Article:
Still, recovery doesn’t mean sunshine and rainbows. Slip-ups happen and optimism flags. One side effect Chris did not expect was anger. As he rebuilt his life, tacking on a job, new friends, and new experiences, the weight of all the disorder had taken from him became heavy. In his mid-twenties, he’d scroll through Facebook and see high school classmates taking off in their careers. Some were even starting families. Meanwhile Chris had barely started undergrad. He became angry and depressed that life looked nothing like he’d pictured it.

As an almost-25-year-old struggling with similar feelings of FOMO and inadequacy (though to be fair, what twenty-something doesn’t?), I asked how he got through this time.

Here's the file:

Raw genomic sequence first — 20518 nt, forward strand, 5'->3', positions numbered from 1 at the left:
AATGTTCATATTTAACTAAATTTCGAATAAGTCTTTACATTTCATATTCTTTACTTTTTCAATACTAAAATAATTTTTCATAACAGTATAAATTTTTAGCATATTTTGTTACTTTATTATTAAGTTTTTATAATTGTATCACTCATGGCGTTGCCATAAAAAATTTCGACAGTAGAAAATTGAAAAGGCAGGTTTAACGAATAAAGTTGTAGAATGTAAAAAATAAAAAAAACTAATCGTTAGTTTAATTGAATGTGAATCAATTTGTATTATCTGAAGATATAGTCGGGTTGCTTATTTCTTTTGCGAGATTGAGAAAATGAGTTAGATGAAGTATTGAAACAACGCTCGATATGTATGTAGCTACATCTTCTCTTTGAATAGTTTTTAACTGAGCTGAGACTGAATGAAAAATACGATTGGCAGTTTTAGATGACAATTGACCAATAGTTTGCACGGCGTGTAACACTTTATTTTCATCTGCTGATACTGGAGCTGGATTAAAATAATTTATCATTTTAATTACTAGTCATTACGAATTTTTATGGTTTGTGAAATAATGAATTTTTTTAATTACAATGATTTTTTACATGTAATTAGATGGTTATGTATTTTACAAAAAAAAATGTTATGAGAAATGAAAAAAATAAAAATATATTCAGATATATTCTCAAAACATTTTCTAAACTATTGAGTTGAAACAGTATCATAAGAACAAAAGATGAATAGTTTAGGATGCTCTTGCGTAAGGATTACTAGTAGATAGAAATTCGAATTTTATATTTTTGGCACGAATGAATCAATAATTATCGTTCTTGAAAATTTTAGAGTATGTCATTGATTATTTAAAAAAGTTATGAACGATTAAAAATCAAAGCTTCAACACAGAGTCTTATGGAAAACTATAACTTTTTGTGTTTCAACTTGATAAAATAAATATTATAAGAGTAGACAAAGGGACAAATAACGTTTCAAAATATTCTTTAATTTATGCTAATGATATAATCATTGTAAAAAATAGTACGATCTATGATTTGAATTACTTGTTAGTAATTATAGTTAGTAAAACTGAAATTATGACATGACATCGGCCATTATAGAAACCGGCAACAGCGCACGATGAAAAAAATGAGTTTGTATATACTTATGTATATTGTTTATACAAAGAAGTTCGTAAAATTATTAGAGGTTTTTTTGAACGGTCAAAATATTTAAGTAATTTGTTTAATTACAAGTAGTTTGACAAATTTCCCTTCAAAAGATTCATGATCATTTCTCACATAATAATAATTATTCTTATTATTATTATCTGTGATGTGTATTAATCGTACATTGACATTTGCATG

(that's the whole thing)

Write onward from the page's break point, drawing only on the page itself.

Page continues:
“My mom and sister had somewhat of an intervention,” Chris said. “They just said, ‘Look, you can’t do anything about the time lost because you didn’t have a name for the diagnosis. And now you have the tools to fight and you’re doing great, but you’re choosing to be angry each day. 

Then I was like, ‘OK—I have a choice. I can either kind of sit in my dirty bathwater, or I can build a life I’m so proud of that I won’t focus on the time lost anymore.’ And I really started to engage in things I cared about.

I won’t lie; most days, I still find the non-linearity of mental health recovery at best confusing, if not incredibly frustrating. However, when I take a step back, I can also appreciate the beauty of the process. Bad days happen, but so do good ones. The important thing, I am learning, is to take every opportunity possible to unstick yourself; to do your best (your real best) moving forward. Sometimes, you may even be lucky enough to get advice on the way from a master.

Allison Lax is a writer who enjoys dabbling in a broad range of genres. She is a recent graduate of Sarah Lawrence College’s MFA in Writing (Fiction) program and resides in Bronxville, New York.